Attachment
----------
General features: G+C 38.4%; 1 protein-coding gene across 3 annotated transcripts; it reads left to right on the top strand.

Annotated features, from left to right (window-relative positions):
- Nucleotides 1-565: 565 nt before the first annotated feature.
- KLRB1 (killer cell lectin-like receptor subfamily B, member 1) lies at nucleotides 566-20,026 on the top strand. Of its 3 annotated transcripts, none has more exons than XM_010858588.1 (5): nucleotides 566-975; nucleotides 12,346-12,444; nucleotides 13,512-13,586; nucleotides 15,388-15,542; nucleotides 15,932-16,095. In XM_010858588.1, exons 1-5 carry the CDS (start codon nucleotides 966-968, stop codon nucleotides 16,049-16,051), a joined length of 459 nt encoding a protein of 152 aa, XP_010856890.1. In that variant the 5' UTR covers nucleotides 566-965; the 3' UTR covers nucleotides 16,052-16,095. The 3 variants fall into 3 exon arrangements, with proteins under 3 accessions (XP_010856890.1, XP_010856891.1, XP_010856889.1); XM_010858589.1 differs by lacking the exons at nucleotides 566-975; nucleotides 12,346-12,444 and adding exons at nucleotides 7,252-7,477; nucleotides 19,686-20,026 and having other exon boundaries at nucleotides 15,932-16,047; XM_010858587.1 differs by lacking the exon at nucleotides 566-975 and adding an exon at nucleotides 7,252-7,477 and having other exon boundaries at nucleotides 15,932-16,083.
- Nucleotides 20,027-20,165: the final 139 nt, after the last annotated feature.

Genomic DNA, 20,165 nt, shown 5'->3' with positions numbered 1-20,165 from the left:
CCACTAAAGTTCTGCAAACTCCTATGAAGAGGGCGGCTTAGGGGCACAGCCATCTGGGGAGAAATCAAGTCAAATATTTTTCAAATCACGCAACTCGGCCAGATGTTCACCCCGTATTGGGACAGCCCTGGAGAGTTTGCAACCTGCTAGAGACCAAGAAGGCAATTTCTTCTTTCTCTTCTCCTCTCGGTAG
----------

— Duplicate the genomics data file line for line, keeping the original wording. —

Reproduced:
General features: G+C 38.4%; 1 protein-coding gene across 3 annotated transcripts; it reads left to right on the top strand.

Annotated features, from left to right (window-relative positions):
- Nucleotides 1-565: 565 nt before the first annotated feature.
- KLRB1 (killer cell lectin-like receptor subfamily B, member 1) lies at nucleotides 566-20,026 on the top strand. Of its 3 annotated transcripts, none has more exons than XM_010858588.1 (5): nucleotides 566-975; nucleotides 12,346-12,444; nucleotides 13,512-13,586; nucleotides 15,388-15,542; nucleotides 15,932-16,095. In XM_010858588.1, exons 1-5 carry the CDS (start codon nucleotides 966-968, stop codon nucleotides 16,049-16,051), a joined length of 459 nt encoding a protein of 152 aa, XP_010856890.1. In that variant the 5' UTR covers nucleotides 566-965; the 3' UTR covers nucleotides 16,052-16,095. The 3 variants fall into 3 exon arrangements, with proteins under 3 accessions (XP_010856890.1, XP_010856891.1, XP_010856889.1); XM_010858589.1 differs by lacking the exons at nucleotides 566-975; nucleotides 12,346-12,444 and adding exons at nucleotides 7,252-7,477; nucleotides 19,686-20,026 and having other exon boundaries at nucleotides 15,932-16,047; XM_010858587.1 differs by lacking the exon at nucleotides 566-975 and adding an exon at nucleotides 7,252-7,477 and having other exon boundaries at nucleotides 15,932-16,083.
- Nucleotides 20,027-20,165: the final 139 nt, after the last annotated feature.

Genomic DNA, 20,165 nt, shown 5'->3' with positions numbered 1-20,165 from the left:
CCACTAAAGTTCTGCAAACTCCTATGAAGAGGGCGGCTTAGGGGCACAGCCATCTGGGGAGAAATCAAGTCAAATATTTTTCAAATCACGCAACTCGGCCAGATGTTCACCCCGTATTGGGACAGCCCTGGAGAGTTTGCAACCTGCTAGAGACCAAGAAGGCAATTTCTTCTTTCTCTTCTCCTCTCGGTAG